Learning to play from the musical mind can set you free.

Discussion in 'Trumpet Discussion' started by BrotherBACH, Dec 23, 2013.

  1. afp

    afp Pianissimo User

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    VG,

    I have a lot of dues still to pay. I hope to get to the place where I do all the basics correctly all the time, but that hasn't happened yet. However, when I have a high lead lick to play, I think of air, tongue arch, posture, and playing lightly before I start. I will sometimes even write a reminder on the music. When I do think of those things I play cleaner and sound better. If I find myself shelving low on a note, I think of air support. When I sustain a note I think hard about intonation. I guess it isn't so much as thinking of all these things simultaneously, but thinking about them as the come up in the music.
     
  2. Dr.Mark

    Dr.Mark Mezzo Forte User

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    Hi BrotherBach,
    You stated:
    "There was a surreal moment where every distraction and thought disappeared and I did not know whether I was singing or playing and the sound just opened up. It was close to a meditative, even mystical moment. Damn eerie."
    ----
    Welcome! You've arrived. What you described is exactly what we strive for. It's those moments when we become one with the horn that makes it worth it. I believe most never get there or, are still on the road to getting there. It's almost like Maslow's Hierarchy of Needs for the arts. What's wild is when a person gets to that stage, we seek the perfect note or the perfect few notes. Now I know that sounds kinda dumb but just a couple of weeks ago I was woodshedding a piece and the way I played it and ended it caused me to just put my horn down. I was covered in goosebumps and close to tears. It was otherworldly and I can never replicate it. It was like for a brief moment God gave me a little piece of candy. There were no thoughts of competitions, deadlines, or physicalness.
    Your words ring as hope and high wisdom to those on the way and so understandable to those that are there.
    Bravo!
    Dr.Mark
     
  3. Dr.Mark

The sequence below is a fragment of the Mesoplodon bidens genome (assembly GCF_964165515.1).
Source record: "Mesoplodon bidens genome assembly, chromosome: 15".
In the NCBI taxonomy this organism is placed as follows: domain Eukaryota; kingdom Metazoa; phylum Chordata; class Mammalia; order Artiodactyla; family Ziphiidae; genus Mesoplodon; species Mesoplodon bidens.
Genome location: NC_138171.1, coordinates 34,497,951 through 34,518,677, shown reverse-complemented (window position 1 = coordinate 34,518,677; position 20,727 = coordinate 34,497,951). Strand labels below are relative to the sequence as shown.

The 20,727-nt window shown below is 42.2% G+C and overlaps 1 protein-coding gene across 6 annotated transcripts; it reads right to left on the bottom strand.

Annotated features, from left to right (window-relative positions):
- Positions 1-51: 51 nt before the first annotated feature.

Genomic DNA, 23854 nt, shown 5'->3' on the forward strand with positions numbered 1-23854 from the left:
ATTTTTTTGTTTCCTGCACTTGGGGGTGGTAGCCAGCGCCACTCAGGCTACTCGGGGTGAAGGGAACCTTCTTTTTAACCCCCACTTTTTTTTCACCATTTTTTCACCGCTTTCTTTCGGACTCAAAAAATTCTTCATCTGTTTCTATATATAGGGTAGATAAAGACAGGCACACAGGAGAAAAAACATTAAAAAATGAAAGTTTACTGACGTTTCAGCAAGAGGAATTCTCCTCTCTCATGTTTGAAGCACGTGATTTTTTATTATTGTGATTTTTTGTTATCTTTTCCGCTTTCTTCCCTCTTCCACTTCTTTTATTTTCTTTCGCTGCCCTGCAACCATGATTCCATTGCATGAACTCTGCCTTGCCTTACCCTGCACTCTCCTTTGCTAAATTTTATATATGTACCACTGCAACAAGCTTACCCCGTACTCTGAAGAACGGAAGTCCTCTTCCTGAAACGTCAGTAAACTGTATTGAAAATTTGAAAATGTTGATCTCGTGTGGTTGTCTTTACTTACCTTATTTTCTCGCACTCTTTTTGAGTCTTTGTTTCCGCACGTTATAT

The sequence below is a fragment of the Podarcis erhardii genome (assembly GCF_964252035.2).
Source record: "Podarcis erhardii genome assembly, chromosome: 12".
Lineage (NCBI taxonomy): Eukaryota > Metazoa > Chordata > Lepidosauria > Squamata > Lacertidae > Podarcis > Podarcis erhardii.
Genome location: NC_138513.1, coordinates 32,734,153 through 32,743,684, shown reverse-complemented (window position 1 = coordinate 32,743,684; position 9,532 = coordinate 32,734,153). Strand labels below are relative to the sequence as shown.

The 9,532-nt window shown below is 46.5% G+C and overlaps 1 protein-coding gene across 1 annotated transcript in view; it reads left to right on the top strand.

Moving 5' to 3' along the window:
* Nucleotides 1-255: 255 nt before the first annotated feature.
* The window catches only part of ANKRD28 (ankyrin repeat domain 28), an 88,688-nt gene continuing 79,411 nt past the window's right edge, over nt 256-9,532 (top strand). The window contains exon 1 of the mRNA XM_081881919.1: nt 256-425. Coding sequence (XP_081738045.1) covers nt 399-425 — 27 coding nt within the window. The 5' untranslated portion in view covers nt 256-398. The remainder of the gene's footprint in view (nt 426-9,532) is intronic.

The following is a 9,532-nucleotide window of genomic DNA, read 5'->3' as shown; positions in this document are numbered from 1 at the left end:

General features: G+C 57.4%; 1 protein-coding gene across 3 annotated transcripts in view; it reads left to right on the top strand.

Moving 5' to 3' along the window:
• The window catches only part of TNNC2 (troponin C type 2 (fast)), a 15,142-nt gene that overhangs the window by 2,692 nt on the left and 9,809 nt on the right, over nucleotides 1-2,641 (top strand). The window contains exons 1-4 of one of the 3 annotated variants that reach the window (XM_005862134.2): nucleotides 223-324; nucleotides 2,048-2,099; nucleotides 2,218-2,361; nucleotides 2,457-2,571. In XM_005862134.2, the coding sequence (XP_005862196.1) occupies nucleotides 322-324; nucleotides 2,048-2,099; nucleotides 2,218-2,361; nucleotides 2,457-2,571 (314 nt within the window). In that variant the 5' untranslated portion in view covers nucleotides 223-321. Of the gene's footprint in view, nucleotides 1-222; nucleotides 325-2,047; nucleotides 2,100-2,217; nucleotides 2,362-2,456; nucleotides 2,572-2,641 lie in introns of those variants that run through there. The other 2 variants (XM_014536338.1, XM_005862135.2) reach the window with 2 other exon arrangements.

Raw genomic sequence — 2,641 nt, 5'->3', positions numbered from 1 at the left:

Dr.Mark Mezzo Forte User

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    Hi afp,
    You stated:
    "I constantly think about the mechanics of playing, mainly proper air support and tongue arch, intonation, volume, and style. What I find for me is as I start into learning a lick, a section, or a chart; I focus a lot on the aforementioned items."
    ----
    I no longer approach music in this fashion. However, if I'm not feeling good (ears messed up due to sinuses), something is dogging my mind, or if I'm doing a very long performance, then I will occasionally check those elements as I play and focus on conservation.
    All the things you mentioned are the things I fall back on when things aren't working right or when I'm getting tired.
    Do I feel that what you are doing as wrong? No. Do I feel in years to come if you work hard and stick with it you will reverse your approach? Yes.
    Dr.Mark
     
  4. Vulgano Brother

    Vulgano Brother Moderator Staff Member

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    Interesting. That makes more sense, and doesn't make you the odd man out, but rather that you too play from your musical mind. The goal is peace of mind, and the more aware we are the more things we notice as we're playing, making micro-adjustments our minds will constantly scan what is going on, much, I assume, like a pilot in one of those flying bricks you used to fly. There is a big 'ol checklist of things that we need do correctly, but keeping the music in mind will push us towards the technique needed to play musically. My point is that if we are only technique oriented we really can't call ourselves musicians.

    The Germans have a couple of words Musikant and Musiker. The Musikant is a technician, the Musiker an artist.

    My goal, here at TM, is to help people become artists.
     
  5. Dr.Mark

    Dr.Mark Mezzo Forte User

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    VB,
    You stated:
    "The Germans have a couple of words Musikant and Musiker. The Musikant is a technician, the Musiker an artist.
    My goal, here at TM, is to help people become artists.
    -----
    Musikant & Musiker! You've just added two important words to my vocabulary.